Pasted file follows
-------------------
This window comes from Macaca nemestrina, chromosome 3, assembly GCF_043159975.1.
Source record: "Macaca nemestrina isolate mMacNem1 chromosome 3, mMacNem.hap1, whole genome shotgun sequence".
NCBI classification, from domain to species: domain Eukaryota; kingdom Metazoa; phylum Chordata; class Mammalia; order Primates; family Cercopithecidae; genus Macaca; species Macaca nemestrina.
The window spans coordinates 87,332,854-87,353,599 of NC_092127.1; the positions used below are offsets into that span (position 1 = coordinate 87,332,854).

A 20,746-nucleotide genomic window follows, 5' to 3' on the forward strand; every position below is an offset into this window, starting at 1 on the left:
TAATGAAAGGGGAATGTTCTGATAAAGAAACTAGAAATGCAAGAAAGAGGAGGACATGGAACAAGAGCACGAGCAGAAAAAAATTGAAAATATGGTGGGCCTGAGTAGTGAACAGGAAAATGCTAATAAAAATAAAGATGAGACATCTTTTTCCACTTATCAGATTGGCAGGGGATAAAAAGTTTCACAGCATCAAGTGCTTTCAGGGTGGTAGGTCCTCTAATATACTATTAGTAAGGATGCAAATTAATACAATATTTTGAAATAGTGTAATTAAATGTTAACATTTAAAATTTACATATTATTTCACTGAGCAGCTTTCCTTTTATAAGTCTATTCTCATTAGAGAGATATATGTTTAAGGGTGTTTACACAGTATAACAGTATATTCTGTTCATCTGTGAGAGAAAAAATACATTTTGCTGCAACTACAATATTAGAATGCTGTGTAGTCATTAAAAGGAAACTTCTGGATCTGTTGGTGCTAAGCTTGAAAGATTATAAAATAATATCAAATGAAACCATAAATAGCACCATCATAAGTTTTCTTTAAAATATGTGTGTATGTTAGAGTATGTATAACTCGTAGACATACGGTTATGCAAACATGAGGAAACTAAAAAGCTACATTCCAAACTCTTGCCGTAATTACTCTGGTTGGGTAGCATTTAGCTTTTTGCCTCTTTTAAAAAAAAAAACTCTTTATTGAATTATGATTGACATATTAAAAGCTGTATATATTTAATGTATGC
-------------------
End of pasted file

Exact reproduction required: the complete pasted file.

This window comes from Macaca nemestrina, chromosome 3, assembly GCF_043159975.1.
Source record: "Macaca nemestrina isolate mMacNem1 chromosome 3, mMacNem.hap1, whole genome shotgun sequence".
NCBI classification, from domain to species: domain Eukaryota; kingdom Metazoa; phylum Chordata; class Mammalia; order Primates; family Cercopithecidae; genus Macaca; species Macaca nemestrina.
The window spans coordinates 87,332,854-87,353,599 of NC_092127.1; the positions used below are offsets into that span (position 1 = coordinate 87,332,854).

A 20,746-nucleotide genomic window follows, 5' to 3' on the forward strand; every position below is an offset into this window, starting at 1 on the left:
TAATGAAAGGGGAATGTTCTGATAAAGAAACTAGAAATGCAAGAAAGAGGAGGACATGGAACAAGAGCACGAGCAGAAAAAAATTGAAAATATGGTGGGCCTGAGTAGTGAACAGGAAAATGCTAATAAAAATAAAGATGAGACATCTTTTTCCACTTATCAGATTGGCAGGGGATAAAAAGTTTCACAGCATCAAGTGCTTTCAGGGTGGTAGGTCCTCTAATATACTATTAGTAAGGATGCAAATTAATACAATATTTTGAAATAGTGTAATTAAATGTTAACATTTAAAATTTACATATTATTTCACTGAGCAGCTTTCCTTTTATAAGTCTATTCTCATTAGAGAGATATATGTTTAAGGGTGTTTACACAGTATAACAGTATATTCTGTTCATCTGTGAGAGAAAAAATACATTTTGCTGCAACTACAATATTAGAATGCTGTGTAGTCATTAAAAGGAAACTTCTGGATCTGTTGGTGCTAAGCTTGAAAGATTATAAAATAATATCAAATGAAACCATAAATAGCACCATCATAAGTTTTCTTTAAAATATGTGTGTATGTTAGAGTATGTATAACTCGTAGACATACGGTTATGCAAACATGAGGAAACTAAAAAGCTACATTCCAAACTCTTGCCGTAATTACTCTGGTTGGGTAGCATTTAGCTTTTTGCCTCTTTTAAAAAAAAAAACTCTTTATTGAATTATGATTGACATATTAAAAGCTGTATATATTTAATGTATGC